Ds Scholarship

Keep schools open for the children’s sake

Schools have long proven to play a vital role within our community during COVID (“Reasons to Keep Schools Open,” Jan. 9). But our schools offer more than just an academic education. The socialization of children is essential and interaction, communication, cooperative learning in groups or just learning from each other is very important. Even during COVID, we need to ensure mental health and public health through interaction. As long as our teachers and other school staff are also protected, schools must remain open and functioning. Janis Crignon, Austinmer

When the Prime Minister said schools would be back in the first term, he was clearly not looking to the UK, where not one in three teachers are in the classroom because of COVID-19. So will education in NSW in 2022 be a single teacher supervising 50 children, some of whom will fall ill, in an assembly hall every day? Wendy Atkins, Hill Cooks

It is wrong to say that schools should remain open from the perspective of the needs of children and parents only. It’s a smack of the “living with the virus” argument nowadays, which has proven simple. The other side of the equation is what to do when a teacher is absent and lessons cannot be played. Unstable workplaces, lack of informal staff, teaching outside scholastic fields and supervision – the workplace becomes unsafe under the new conditions of Omicron transition. Vanessa Tennent, Otley

A temporary solution to the problem of back to school and COVID-19 is to split the week into two parts. Half of the students can return three days a week and the other half two days a week. Of course, he will alternate week after week. ‘Home’ days can be occupied with homework that was assigned a day or two earlier, and therefore present in the student’s mind. Tim Herborn, Blackheath

Teachers prepare for online learning. Plus, our hospital system is under stress, people are staying home in self-imposed lockdowns, supermarket shelves are empty, hospice care is struggling, hospitality can’t find staff (if they’re still open), RATs are even scarcer than language testing English Victory and office workers are preparing for another year of working from home. Prime Minister, three weeks after your decision to open up, things are not going quite so well. Malcolm Frick, Armidale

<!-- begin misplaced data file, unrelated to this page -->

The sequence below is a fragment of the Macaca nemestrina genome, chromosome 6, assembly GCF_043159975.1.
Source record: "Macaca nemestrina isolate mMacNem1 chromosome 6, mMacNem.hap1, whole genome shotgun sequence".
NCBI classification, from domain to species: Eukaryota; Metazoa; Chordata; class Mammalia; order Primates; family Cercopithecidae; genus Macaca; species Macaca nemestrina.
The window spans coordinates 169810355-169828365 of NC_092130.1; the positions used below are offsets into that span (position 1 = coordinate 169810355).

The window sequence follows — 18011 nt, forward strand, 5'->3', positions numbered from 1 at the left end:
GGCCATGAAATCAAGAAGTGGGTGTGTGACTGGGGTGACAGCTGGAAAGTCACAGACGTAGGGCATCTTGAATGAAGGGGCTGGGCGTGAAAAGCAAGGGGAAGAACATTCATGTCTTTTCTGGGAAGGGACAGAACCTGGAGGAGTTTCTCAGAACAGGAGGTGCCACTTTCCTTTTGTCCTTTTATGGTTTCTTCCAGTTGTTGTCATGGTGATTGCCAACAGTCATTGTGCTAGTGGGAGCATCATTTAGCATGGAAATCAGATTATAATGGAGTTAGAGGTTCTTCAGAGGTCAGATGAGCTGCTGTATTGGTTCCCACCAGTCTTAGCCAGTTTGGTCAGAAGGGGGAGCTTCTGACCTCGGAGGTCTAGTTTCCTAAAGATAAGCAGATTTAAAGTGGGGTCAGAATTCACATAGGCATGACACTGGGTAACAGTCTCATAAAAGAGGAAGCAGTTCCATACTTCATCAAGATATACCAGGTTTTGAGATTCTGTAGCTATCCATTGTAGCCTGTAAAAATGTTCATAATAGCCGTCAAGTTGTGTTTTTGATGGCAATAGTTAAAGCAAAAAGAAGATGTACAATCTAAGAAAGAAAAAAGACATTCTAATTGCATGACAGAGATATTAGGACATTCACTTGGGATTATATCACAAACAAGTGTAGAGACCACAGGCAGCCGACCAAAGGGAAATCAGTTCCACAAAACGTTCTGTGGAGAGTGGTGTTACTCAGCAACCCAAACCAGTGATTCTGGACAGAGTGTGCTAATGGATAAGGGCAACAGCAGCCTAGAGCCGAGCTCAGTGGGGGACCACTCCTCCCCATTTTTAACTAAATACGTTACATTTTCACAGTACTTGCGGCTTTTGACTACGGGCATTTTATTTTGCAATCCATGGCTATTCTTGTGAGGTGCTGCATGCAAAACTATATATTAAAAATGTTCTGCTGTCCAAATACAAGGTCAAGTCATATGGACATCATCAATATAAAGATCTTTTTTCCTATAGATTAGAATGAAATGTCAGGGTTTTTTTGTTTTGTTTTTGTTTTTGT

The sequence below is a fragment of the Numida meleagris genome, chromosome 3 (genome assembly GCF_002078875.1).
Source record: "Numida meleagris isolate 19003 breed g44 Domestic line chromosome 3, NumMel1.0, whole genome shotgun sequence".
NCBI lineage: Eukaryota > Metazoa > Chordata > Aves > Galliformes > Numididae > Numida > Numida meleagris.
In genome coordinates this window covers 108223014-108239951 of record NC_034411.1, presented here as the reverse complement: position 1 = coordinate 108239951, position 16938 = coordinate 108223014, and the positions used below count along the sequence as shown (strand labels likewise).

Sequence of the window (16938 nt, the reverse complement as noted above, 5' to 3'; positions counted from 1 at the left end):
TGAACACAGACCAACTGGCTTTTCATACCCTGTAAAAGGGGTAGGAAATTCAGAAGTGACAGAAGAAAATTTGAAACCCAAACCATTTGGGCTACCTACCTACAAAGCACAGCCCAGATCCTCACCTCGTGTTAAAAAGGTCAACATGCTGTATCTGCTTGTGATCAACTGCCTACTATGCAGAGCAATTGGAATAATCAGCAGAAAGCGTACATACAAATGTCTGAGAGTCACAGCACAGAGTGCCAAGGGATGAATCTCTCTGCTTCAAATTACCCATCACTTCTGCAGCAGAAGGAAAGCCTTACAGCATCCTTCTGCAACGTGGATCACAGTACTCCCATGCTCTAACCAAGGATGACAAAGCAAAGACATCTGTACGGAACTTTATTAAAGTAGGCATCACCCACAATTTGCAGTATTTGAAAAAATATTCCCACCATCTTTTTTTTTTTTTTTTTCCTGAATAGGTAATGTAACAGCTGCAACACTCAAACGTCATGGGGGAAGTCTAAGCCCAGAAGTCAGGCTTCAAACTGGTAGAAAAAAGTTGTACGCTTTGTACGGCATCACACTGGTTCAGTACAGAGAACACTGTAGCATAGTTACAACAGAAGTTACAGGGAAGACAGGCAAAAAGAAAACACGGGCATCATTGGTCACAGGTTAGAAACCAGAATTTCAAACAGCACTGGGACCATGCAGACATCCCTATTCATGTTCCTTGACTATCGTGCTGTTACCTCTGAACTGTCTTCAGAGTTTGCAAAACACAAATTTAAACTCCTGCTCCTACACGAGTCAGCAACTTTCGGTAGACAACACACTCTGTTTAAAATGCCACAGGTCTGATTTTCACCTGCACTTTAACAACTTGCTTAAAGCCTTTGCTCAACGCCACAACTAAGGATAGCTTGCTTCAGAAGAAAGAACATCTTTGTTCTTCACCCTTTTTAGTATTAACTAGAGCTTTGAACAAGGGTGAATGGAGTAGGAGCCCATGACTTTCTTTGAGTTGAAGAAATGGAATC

coal policy

Informed coal-mining voters will understand that the fossil fuel mining industry will decline over the next decade due to weak internal and export markets and no real prospects for lifelong employment for their children (“Parties Announce Ceasefire in Climate Wars,” Jan. 9). Obviously, both major political parties would agree that mining has a short to mid-term future, however, a party that is honest and realistic about the future and campaigns vigorously around early retirement packages, retraining and alternative employment opportunities in new industries, especially For young people, they will gain dominance. When coal mines in the United Kingdom closed, the lives of many families were devastated. A proactive government should not let this happen here. Jeff Harding, Chatswood

shredding failed

If, as a corporate director, I ignore professional medical advice about the organization’s operations, which means employees and clients are exposed to increased health risks and deaths, I am guilty of criminal negligence (“Another record day as doctors criticize the ‘rip-off’ plan,” Jan. 9). leading? Keith Sloan, Ballina

When will Dominic Perrottet take responsibility and apologize for single-handedly destroying NSW with a “let it rip” approach to the pandemic? Before or after hospitalized coronavirus patients exceed 5,000, or 500 of them are in intensive care and more than 100 need ventilation? Talk about getting the work experience of the prime minister in charge of the state. George Zivkovic, NorthMed


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